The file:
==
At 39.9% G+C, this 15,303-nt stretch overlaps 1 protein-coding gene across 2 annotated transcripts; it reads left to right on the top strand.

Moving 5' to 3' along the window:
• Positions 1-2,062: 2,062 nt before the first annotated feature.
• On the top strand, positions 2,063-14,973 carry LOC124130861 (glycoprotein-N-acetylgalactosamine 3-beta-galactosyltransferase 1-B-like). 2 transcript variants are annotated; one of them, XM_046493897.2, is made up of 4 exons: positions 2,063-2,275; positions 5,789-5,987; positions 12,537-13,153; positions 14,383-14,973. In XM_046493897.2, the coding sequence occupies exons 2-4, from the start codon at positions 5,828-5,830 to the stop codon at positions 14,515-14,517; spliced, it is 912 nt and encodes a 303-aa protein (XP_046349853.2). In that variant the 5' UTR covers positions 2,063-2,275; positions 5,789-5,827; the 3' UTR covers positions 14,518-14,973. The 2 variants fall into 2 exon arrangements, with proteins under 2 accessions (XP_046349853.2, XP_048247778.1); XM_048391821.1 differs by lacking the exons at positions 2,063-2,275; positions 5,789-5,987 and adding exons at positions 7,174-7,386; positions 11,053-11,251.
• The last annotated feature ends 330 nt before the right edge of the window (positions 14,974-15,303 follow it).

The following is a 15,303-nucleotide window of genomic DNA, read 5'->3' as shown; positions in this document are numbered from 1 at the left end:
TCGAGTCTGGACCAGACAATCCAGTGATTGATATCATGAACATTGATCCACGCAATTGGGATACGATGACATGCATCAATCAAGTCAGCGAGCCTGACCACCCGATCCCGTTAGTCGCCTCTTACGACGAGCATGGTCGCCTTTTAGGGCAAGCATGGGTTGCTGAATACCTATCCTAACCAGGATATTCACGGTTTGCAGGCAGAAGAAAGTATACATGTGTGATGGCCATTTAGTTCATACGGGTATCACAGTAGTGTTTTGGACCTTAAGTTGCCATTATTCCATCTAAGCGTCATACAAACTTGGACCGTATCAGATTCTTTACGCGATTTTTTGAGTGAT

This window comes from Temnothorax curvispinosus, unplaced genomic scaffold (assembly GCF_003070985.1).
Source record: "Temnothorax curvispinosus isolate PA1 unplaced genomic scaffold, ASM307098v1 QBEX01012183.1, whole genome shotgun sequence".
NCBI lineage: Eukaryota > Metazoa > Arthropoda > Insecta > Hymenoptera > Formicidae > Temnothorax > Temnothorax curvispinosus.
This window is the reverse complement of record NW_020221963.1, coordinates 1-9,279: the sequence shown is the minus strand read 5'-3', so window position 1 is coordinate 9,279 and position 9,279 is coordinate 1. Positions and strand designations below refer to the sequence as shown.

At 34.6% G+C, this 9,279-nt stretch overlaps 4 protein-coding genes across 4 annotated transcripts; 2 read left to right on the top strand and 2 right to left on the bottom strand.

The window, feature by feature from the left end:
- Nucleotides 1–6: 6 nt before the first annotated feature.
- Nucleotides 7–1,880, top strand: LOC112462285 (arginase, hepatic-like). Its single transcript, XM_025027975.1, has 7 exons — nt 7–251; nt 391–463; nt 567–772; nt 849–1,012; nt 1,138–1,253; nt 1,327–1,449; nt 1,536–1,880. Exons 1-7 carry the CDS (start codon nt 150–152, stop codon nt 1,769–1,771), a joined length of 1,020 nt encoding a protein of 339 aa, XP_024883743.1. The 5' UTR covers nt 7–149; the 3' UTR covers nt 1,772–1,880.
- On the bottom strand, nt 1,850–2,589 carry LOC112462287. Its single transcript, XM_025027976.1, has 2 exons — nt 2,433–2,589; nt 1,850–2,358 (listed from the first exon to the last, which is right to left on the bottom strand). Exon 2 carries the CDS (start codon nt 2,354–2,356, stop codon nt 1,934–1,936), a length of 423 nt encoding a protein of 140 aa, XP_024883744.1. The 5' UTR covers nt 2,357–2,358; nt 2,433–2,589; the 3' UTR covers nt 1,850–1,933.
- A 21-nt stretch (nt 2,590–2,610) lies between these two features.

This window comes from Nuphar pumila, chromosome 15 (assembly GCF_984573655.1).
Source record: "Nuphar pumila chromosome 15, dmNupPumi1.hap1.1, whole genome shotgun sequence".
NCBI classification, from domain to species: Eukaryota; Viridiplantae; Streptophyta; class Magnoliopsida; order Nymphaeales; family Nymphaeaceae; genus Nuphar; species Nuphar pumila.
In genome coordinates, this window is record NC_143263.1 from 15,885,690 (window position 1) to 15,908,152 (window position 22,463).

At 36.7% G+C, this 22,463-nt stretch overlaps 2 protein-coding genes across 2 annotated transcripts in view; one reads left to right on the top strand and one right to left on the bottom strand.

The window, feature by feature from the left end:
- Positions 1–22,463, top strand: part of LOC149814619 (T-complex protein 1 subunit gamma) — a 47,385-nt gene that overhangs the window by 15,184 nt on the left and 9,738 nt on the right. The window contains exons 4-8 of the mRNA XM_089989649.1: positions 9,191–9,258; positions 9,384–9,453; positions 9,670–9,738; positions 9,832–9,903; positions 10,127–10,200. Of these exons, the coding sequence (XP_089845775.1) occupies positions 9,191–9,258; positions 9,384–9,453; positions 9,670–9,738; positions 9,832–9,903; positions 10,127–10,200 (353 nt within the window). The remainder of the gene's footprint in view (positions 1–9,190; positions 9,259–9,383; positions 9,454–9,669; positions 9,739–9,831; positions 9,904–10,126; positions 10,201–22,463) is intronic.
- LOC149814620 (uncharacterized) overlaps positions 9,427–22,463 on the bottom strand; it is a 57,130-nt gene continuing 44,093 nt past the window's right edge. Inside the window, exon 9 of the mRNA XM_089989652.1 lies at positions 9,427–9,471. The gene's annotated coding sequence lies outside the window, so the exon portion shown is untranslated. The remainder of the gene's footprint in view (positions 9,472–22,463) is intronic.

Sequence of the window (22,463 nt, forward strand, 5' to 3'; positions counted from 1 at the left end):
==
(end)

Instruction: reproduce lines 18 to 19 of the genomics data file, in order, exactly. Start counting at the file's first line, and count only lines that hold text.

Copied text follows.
This window comes from Nuphar pumila, chromosome 15 (assembly GCF_984573655.1).
Source record: "Nuphar pumila chromosome 15, dmNupPumi1.hap1.1, whole genome shotgun sequence".